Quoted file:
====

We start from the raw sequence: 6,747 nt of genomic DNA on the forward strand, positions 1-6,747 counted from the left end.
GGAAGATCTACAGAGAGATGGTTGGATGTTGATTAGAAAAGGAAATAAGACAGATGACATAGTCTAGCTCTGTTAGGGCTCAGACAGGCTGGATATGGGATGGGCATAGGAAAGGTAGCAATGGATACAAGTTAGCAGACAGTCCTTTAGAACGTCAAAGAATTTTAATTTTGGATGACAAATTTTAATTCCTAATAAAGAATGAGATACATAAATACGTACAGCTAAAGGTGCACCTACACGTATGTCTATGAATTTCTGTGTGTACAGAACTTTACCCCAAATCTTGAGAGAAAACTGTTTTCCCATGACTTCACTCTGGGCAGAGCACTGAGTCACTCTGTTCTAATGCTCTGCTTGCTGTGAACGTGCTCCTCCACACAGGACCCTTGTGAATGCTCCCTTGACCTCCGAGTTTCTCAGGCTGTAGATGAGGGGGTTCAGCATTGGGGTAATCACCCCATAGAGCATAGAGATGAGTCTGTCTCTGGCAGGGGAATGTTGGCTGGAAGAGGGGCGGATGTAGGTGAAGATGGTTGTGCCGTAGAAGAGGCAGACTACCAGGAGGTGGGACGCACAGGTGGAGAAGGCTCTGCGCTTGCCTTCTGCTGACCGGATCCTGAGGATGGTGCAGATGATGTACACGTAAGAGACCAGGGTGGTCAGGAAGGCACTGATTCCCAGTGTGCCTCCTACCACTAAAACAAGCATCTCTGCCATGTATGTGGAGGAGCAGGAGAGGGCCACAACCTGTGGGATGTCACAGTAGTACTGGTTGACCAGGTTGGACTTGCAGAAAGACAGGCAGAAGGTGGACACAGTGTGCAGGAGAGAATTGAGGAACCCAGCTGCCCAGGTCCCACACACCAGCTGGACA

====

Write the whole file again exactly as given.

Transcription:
We start from the raw sequence: 6,747 nt of genomic DNA on the forward strand, positions 1-6,747 counted from the left end.
GGAAGATCTACAGAGAGATGGTTGGATGTTGATTAGAAAAGGAAATAAGACAGATGACATAGTCTAGCTCTGTTAGGGCTCAGACAGGCTGGATATGGGATGGGCATAGGAAAGGTAGCAATGGATACAAGTTAGCAGACAGTCCTTTAGAACGTCAAAGAATTTTAATTTTGGATGACAAATTTTAATTCCTAATAAAGAATGAGATACATAAATACGTACAGCTAAAGGTGCACCTACACGTATGTCTATGAATTTCTGTGTGTACAGAACTTTACCCCAAATCTTGAGAGAAAACTGTTTTCCCATGACTTCACTCTGGGCAGAGCACTGAGTCACTCTGTTCTAATGCTCTGCTTGCTGTGAACGTGCTCCTCCACACAGGACCCTTGTGAATGCTCCCTTGACCTCCGAGTTTCTCAGGCTGTAGATGAGGGGGTTCAGCATTGGGGTAATCACCCCATAGAGCATAGAGATGAGTCTGTCTCTGGCAGGGGAATGTTGGCTGGAAGAGGGGCGGATGTAGGTGAAGATGGTTGTGCCGTAGAAGAGGCAGACTACCAGGAGGTGGGACGCACAGGTGGAGAAGGCTCTGCGCTTGCCTTCTGCTGACCGGATCCTGAGGATGGTGCAGATGATGTACACGTAAGAGACCAGGGTGGTCAGGAAGGCACTGATTCCCAGTGTGCCTCCTACCACTAAAACAAGCATCTCTGCCATGTATGTGGAGGAGCAGGAGAGGGCCACAACCTGTGGGATGTCACAGTAGTACTGGTTGACCAGGTTGGACTTGCAGAAAGACAGGCAGAAGGTGGACACAGTGTGCAGGAGAGAATTGAGGAACCCAGCTGCCCAGGTCCCACACACCAGCTGGACA